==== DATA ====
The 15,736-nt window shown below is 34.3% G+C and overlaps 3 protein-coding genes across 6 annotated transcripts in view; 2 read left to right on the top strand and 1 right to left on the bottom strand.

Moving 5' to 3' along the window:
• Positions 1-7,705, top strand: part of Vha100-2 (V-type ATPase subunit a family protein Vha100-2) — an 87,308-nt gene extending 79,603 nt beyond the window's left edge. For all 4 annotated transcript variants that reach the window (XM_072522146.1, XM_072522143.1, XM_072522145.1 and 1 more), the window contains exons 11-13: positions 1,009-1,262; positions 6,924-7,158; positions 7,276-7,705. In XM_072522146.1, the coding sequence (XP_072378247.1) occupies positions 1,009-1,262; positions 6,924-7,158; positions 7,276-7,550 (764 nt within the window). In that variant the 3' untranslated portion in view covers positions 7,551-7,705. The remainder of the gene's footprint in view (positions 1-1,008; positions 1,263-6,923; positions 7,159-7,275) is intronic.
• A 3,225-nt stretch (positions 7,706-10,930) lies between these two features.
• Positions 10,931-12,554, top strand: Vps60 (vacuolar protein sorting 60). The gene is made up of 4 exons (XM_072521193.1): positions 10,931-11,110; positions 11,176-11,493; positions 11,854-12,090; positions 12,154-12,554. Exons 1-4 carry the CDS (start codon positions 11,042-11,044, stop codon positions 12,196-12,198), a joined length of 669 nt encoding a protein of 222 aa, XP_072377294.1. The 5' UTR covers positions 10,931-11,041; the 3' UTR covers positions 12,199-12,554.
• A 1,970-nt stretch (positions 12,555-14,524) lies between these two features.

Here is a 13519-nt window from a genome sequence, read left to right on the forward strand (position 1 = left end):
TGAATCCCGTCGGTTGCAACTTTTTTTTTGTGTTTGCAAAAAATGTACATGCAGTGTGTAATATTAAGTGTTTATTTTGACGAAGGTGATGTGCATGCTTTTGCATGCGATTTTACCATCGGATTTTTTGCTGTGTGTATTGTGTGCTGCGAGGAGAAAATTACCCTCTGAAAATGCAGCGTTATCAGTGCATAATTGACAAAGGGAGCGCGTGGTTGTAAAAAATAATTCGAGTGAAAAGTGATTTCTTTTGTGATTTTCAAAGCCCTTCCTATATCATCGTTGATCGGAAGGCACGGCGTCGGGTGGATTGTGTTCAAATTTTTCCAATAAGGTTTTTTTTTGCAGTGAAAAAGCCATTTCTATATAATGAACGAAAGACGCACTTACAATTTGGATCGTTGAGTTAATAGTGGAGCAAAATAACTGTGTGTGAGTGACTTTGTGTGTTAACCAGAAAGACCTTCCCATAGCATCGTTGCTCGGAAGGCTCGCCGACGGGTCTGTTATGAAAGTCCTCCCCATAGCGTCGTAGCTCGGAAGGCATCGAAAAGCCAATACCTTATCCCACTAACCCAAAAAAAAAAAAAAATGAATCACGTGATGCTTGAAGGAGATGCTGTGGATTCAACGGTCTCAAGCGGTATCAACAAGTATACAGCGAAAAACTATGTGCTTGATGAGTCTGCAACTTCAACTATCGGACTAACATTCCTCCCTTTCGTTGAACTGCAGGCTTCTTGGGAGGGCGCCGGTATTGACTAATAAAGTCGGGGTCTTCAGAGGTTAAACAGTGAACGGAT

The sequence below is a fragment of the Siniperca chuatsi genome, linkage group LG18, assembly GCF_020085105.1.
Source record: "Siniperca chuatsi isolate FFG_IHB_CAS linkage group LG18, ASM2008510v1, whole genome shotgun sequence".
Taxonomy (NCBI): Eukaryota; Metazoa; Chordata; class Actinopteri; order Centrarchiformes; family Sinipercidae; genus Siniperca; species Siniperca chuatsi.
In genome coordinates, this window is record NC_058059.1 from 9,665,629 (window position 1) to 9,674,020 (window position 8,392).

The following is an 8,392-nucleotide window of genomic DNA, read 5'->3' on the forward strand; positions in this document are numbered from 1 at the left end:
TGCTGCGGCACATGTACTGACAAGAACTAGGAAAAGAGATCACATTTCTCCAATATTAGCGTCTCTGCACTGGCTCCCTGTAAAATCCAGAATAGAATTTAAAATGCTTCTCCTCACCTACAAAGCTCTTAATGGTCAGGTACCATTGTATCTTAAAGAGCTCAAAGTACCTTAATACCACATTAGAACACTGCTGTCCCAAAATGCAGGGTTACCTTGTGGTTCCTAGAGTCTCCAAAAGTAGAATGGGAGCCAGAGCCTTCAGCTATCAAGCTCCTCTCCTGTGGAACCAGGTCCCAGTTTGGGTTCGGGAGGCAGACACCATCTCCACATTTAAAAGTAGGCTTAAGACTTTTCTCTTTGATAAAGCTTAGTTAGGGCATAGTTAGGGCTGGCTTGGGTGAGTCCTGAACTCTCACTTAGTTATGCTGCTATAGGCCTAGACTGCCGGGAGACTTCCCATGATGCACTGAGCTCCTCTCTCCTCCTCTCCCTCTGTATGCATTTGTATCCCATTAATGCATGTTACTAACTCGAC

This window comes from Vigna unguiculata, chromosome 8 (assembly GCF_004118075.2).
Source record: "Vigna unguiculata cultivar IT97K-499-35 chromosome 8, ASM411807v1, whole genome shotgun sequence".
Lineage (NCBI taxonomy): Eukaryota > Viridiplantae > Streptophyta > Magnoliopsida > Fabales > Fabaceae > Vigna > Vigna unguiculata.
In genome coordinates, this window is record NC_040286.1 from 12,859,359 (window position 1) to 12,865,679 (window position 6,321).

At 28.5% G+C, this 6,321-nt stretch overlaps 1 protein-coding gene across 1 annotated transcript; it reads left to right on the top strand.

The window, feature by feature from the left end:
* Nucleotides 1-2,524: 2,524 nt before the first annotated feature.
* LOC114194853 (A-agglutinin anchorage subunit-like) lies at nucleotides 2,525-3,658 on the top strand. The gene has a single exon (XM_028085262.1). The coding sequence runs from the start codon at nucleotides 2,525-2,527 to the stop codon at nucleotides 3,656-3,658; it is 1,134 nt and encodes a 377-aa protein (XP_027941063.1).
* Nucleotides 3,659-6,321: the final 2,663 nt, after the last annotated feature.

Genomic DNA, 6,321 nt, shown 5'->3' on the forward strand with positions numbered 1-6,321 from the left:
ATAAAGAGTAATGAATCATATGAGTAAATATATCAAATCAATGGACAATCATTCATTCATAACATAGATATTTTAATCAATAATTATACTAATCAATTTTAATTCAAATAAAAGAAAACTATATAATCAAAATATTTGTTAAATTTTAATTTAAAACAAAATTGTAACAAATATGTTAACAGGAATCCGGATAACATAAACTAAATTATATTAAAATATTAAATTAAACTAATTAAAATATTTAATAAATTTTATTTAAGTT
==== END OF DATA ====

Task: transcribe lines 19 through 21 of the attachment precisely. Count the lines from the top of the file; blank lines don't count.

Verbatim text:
At 28.5% G+C, this 6,321-nt stretch overlaps 1 protein-coding gene across 1 annotated transcript; it reads left to right on the top strand.

The window, feature by feature from the left end:
* Nucleotides 1-2,524: 2,524 nt before the first annotated feature.